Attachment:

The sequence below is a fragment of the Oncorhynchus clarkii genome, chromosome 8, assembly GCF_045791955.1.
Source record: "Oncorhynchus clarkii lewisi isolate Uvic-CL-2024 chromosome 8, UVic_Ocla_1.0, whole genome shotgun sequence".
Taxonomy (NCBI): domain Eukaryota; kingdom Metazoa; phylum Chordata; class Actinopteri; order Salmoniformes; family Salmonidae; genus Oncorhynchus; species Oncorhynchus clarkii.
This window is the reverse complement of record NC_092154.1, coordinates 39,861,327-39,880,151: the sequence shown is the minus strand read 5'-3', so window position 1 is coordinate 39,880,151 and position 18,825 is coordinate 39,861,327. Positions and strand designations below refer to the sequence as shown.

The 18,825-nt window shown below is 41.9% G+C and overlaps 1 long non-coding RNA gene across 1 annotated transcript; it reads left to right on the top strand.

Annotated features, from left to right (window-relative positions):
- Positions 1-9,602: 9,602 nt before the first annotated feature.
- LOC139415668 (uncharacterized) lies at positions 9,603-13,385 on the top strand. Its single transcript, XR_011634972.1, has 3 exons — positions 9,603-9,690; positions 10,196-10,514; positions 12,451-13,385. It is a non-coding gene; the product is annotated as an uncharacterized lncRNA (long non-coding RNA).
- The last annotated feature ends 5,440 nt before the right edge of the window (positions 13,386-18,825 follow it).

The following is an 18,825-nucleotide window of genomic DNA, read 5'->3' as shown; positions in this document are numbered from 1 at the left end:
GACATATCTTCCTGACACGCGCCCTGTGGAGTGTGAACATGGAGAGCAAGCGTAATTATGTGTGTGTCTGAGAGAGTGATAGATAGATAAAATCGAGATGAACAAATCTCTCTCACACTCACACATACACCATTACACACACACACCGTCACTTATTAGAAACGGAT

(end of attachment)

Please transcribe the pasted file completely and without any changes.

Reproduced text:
The sequence below is a fragment of the Oncorhynchus clarkii genome, chromosome 8, assembly GCF_045791955.1.
Source record: "Oncorhynchus clarkii lewisi isolate Uvic-CL-2024 chromosome 8, UVic_Ocla_1.0, whole genome shotgun sequence".
Taxonomy (NCBI): domain Eukaryota; kingdom Metazoa; phylum Chordata; class Actinopteri; order Salmoniformes; family Salmonidae; genus Oncorhynchus; species Oncorhynchus clarkii.
This window is the reverse complement of record NC_092154.1, coordinates 39,861,327-39,880,151: the sequence shown is the minus strand read 5'-3', so window position 1 is coordinate 39,880,151 and position 18,825 is coordinate 39,861,327. Positions and strand designations below refer to the sequence as shown.

The 18,825-nt window shown below is 41.9% G+C and overlaps 1 long non-coding RNA gene across 1 annotated transcript; it reads left to right on the top strand.

Annotated features, from left to right (window-relative positions):
- Positions 1-9,602: 9,602 nt before the first annotated feature.
- LOC139415668 (uncharacterized) lies at positions 9,603-13,385 on the top strand. Its single transcript, XR_011634972.1, has 3 exons — positions 9,603-9,690; positions 10,196-10,514; positions 12,451-13,385. It is a non-coding gene; the product is annotated as an uncharacterized lncRNA (long non-coding RNA).
- The last annotated feature ends 5,440 nt before the right edge of the window (positions 13,386-18,825 follow it).

The following is an 18,825-nucleotide window of genomic DNA, read 5'->3' as shown; positions in this document are numbered from 1 at the left end:
GACATATCTTCCTGACACGCGCCCTGTGGAGTGTGAACATGGAGAGCAAGCGTAATTATGTGTGTGTCTGAGAGAGTGATAGATAGATAAAATCGAGATGAACAAATCTCTCTCACACTCACACATACACCATTACACACACACACCGTCACTTATTAGAAACGGAT